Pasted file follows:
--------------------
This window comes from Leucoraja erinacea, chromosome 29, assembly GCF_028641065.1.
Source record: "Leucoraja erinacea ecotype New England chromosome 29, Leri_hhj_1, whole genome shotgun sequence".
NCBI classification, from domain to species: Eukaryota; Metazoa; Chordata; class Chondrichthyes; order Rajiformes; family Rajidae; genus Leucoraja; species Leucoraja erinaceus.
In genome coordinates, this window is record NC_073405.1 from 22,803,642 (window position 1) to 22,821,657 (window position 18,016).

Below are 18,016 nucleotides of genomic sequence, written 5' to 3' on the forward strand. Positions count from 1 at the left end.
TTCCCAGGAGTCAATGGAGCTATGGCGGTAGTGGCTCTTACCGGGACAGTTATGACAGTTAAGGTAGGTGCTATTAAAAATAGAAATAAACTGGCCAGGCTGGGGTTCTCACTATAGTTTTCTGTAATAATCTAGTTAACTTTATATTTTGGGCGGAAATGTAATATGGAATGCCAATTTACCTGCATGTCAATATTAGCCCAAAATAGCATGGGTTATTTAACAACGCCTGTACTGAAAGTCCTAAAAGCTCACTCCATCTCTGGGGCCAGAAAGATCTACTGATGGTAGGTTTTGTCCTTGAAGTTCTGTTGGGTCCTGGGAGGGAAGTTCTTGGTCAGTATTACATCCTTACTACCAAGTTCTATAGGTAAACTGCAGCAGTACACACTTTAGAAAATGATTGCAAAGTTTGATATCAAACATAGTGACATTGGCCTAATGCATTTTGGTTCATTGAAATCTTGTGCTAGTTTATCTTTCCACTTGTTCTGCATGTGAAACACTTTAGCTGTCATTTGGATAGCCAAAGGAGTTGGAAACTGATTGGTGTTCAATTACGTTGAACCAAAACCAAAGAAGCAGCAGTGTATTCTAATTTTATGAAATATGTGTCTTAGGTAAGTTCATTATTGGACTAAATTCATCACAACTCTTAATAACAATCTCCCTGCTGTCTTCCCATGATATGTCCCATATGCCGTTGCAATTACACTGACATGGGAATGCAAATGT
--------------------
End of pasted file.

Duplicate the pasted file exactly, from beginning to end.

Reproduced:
This window comes from Leucoraja erinacea, chromosome 29, assembly GCF_028641065.1.
Source record: "Leucoraja erinacea ecotype New England chromosome 29, Leri_hhj_1, whole genome shotgun sequence".
NCBI classification, from domain to species: Eukaryota; Metazoa; Chordata; class Chondrichthyes; order Rajiformes; family Rajidae; genus Leucoraja; species Leucoraja erinaceus.
In genome coordinates, this window is record NC_073405.1 from 22,803,642 (window position 1) to 22,821,657 (window position 18,016).

Below are 18,016 nucleotides of genomic sequence, written 5' to 3' on the forward strand. Positions count from 1 at the left end.
TTCCCAGGAGTCAATGGAGCTATGGCGGTAGTGGCTCTTACCGGGACAGTTATGACAGTTAAGGTAGGTGCTATTAAAAATAGAAATAAACTGGCCAGGCTGGGGTTCTCACTATAGTTTTCTGTAATAATCTAGTTAACTTTATATTTTGGGCGGAAATGTAATATGGAATGCCAATTTACCTGCATGTCAATATTAGCCCAAAATAGCATGGGTTATTTAACAACGCCTGTACTGAAAGTCCTAAAAGCTCACTCCATCTCTGGGGCCAGAAAGATCTACTGATGGTAGGTTTTGTCCTTGAAGTTCTGTTGGGTCCTGGGAGGGAAGTTCTTGGTCAGTATTACATCCTTACTACCAAGTTCTATAGGTAAACTGCAGCAGTACACACTTTAGAAAATGATTGCAAAGTTTGATATCAAACATAGTGACATTGGCCTAATGCATTTTGGTTCATTGAAATCTTGTGCTAGTTTATCTTTCCACTTGTTCTGCATGTGAAACACTTTAGCTGTCATTTGGATAGCCAAAGGAGTTGGAAACTGATTGGTGTTCAATTACGTTGAACCAAAACCAAAGAAGCAGCAGTGTATTCTAATTTTATGAAATATGTGTCTTAGGTAAGTTCATTATTGGACTAAATTCATCACAACTCTTAATAACAATCTCCCTGCTGTCTTCCCATGATATGTCCCATATGCCGTTGCAATTACACTGACATGGGAATGCAAATGT